Complicated unions and political manoeuvring often have many moving parts. The union of the British North America would surely not have come together if it had not been for hard work and perseverance. As we mentioned during second reading, the initial conference was held September 1, 1864, in Charlottetown. Then New Brunswick governor Arthur Hamilton Gordon was instrumental in its organization. Without his insistence on the initial conference, perhaps things would not have come together as they did. Of course, it was Sir John A. Macdonald and George-Étienne Cartier who persuaded the Atlantic delegates to accept a greater British North America colonies union, with the so-called Canadians included, the people from the current provinces of Ontario and Quebec.
While many items were agreed to in spirit in Charlottetown, such as having a federal government and local governments, the details were confirmed during the October 1864 conference in Quebec City. Therefore, Quebec plays no less an important part in this process of Confederation. It just does not warrant the title of birthplace, in my opinion.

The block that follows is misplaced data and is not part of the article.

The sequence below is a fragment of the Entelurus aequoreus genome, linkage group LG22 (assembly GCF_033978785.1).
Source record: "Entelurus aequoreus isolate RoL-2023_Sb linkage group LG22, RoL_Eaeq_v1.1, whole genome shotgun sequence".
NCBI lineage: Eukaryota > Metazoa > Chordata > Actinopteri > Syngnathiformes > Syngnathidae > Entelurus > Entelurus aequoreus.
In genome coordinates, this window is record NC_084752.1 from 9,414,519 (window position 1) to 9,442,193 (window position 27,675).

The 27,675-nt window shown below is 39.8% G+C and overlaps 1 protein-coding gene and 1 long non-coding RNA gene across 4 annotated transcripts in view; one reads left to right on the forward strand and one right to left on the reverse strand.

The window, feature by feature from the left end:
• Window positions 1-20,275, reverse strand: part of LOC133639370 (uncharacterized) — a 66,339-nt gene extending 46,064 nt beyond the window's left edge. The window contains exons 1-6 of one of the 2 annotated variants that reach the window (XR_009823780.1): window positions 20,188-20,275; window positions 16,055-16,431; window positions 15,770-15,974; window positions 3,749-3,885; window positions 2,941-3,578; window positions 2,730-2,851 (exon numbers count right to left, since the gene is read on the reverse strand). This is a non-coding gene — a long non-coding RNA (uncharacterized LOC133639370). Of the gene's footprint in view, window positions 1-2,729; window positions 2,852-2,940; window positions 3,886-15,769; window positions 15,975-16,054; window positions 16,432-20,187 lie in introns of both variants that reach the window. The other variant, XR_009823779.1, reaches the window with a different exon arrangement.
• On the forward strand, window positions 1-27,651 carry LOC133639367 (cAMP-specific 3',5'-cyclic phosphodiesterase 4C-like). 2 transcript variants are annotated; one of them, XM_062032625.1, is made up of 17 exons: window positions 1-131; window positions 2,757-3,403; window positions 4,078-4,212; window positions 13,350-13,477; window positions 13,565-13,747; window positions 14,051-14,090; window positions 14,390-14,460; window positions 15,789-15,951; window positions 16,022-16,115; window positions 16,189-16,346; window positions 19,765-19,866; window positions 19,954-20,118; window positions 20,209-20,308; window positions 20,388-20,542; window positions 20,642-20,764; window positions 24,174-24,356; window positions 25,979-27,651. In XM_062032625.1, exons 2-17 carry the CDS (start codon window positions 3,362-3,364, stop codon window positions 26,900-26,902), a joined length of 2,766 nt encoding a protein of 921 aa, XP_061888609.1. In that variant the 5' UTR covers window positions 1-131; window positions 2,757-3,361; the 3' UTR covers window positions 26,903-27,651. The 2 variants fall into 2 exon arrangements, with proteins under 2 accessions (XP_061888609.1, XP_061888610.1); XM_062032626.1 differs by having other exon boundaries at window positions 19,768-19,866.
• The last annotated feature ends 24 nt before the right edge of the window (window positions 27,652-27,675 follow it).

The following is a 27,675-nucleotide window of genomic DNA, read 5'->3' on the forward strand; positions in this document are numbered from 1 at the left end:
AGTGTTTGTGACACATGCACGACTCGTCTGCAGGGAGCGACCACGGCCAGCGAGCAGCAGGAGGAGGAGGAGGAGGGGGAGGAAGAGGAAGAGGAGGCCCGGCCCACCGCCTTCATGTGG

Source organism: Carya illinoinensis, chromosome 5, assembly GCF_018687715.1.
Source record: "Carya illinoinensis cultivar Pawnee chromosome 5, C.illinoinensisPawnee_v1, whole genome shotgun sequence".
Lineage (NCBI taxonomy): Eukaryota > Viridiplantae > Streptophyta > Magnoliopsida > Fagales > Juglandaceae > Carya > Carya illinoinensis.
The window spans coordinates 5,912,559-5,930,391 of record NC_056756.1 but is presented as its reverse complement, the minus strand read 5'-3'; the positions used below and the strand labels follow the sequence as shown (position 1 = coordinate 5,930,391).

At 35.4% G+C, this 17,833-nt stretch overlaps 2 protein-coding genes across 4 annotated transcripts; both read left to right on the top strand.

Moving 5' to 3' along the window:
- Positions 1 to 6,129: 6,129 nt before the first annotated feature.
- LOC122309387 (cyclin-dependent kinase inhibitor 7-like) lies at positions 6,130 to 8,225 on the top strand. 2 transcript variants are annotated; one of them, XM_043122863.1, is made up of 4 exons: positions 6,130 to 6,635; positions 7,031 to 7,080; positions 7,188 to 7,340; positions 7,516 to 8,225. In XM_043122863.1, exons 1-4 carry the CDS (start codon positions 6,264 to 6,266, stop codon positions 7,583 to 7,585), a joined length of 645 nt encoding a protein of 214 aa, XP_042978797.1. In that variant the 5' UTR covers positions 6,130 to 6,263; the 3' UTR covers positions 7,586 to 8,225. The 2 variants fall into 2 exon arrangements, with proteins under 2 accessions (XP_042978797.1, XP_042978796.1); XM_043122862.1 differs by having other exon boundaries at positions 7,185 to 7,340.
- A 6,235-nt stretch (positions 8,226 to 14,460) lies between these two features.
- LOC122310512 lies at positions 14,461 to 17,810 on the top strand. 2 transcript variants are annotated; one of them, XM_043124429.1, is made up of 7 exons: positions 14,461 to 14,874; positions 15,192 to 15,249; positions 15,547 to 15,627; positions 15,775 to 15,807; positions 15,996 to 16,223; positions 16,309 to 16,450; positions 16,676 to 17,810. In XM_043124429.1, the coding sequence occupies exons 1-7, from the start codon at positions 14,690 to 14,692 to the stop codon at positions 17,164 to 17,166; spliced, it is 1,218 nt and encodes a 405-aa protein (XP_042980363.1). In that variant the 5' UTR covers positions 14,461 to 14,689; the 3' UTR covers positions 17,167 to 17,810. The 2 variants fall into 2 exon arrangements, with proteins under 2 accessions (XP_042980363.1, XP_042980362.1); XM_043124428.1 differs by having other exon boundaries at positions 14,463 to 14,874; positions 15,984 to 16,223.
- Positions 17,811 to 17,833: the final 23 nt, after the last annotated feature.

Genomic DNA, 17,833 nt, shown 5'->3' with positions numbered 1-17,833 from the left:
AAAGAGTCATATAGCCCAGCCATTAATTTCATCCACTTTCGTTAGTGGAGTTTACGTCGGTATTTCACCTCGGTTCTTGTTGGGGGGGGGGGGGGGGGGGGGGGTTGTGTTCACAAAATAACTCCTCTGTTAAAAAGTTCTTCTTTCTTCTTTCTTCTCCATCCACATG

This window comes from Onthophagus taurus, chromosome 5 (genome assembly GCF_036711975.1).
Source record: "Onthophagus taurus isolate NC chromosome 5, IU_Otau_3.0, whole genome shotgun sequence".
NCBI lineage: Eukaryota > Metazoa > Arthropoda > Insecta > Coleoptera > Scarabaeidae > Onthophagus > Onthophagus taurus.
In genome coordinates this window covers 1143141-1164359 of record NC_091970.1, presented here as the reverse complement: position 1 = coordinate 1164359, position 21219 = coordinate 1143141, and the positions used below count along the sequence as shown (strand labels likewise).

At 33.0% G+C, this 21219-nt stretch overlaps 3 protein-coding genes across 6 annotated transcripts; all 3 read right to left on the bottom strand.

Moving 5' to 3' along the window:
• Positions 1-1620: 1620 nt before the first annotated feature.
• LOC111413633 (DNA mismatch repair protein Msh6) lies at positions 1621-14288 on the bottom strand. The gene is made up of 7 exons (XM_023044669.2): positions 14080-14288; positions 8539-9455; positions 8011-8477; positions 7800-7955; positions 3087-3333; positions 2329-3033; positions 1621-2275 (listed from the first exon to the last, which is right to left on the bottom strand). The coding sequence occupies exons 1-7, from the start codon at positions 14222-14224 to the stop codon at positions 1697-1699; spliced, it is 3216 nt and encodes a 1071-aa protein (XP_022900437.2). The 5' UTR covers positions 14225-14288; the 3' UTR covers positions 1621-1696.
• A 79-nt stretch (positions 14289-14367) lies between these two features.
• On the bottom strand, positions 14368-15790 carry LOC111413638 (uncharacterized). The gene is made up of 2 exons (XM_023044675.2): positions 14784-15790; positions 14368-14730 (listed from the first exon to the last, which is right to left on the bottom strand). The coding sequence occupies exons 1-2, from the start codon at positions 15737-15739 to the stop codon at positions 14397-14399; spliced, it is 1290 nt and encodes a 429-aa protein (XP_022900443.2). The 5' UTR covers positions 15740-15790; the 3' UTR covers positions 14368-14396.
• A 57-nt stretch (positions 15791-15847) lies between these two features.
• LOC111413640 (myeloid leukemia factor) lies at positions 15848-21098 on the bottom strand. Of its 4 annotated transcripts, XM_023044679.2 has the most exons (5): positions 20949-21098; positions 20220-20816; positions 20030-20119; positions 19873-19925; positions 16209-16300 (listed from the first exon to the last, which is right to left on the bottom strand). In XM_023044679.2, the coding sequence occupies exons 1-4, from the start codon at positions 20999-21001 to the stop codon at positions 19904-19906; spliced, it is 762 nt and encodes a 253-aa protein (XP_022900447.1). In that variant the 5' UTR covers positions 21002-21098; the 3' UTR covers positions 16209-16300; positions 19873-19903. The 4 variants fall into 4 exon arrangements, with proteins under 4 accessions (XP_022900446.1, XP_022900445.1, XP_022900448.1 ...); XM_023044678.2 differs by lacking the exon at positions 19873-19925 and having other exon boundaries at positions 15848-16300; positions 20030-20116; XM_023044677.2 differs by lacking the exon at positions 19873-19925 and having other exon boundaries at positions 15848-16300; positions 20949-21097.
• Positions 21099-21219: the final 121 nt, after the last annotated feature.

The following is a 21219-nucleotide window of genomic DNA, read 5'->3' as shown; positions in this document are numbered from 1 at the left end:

The British North America Act received royal assent on July 1, 1867. One can see how one needs to refer to Confederation as a process instead of as a singular event.
In some ways, this is a very Canadian story. It is filled with compromises and key players from various backgrounds. It is very interesting that, as my hon. colleague pointed out during a speech at second reading, our nation was not born out of revolution or war. It was born out of a series of conferences and negotiations that led to our Constitution, our country's founding principles, and indeed, the brilliance of Canadians since then has been just that, the brilliance of honourable compromise so that we can work together bringing various diverse regions and diverse communities together in what is modern Canada. It is imperative that we carry that diplomacy forward. It is vital that we forge relationships with care and mutual respect.
As has been pointed out, we cannot go back and undo the past. We have the option, however, of moving forward with a commitment to be more inclusive and to build stronger nation-to-nation relationships with indigenous peoples. Let us ensure that true reconciliation is a mutual undertaking for the future of all Canadians.
In conclusion, we support Charlottetown as the birthplace of Confederation. We acknowledge that the long process of Confederation did begin there. When composing heritage and tourism material, let us get it right this time by welcoming other cultural voices and perspectives. In doing so, we enrich our collective Canadian stories.